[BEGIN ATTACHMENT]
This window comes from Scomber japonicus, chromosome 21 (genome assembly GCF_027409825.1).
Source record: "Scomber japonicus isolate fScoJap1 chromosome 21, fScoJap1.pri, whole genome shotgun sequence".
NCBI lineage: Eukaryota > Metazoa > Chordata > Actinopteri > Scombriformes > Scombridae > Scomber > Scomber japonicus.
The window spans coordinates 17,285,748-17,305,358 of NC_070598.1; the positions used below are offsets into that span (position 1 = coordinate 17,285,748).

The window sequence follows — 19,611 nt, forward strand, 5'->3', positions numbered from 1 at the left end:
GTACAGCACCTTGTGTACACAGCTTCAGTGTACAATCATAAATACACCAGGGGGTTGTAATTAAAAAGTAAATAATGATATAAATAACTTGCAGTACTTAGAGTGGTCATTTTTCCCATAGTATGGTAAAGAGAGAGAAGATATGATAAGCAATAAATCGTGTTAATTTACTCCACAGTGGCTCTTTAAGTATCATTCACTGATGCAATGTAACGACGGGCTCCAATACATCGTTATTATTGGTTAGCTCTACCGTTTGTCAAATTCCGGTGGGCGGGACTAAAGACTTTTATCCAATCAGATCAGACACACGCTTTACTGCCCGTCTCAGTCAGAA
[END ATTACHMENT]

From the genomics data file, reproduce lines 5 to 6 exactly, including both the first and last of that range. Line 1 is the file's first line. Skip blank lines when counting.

The window sequence follows — 19,611 nt, forward strand, 5'->3', positions numbered from 1 at the left end:
GTACAGCACCTTGTGTACACAGCTTCAGTGTACAATCATAAATACACCAGGGGGTTGTAATTAAAAAGTAAATAATGATATAAATAACTTGCAGTACTTAGAGTGGTCATTTTTCCCATAGTATGGTAAAGAGAGAGAAGATATGATAAGCAATAAATCGTGTTAATTTACTCCACAGTGGCTCTTTAAGTATCATTCACTGATGCAATGTAACGACGGGCTCCAATACATCGTTATTATTGGTTAGCTCTACCGTTTGTCAAATTCCGGTGGGCGGGACTAAAGACTTTTATCCAATCAGATCAGACACACGCTTTACTGCCCGTCTCAGTCAGAA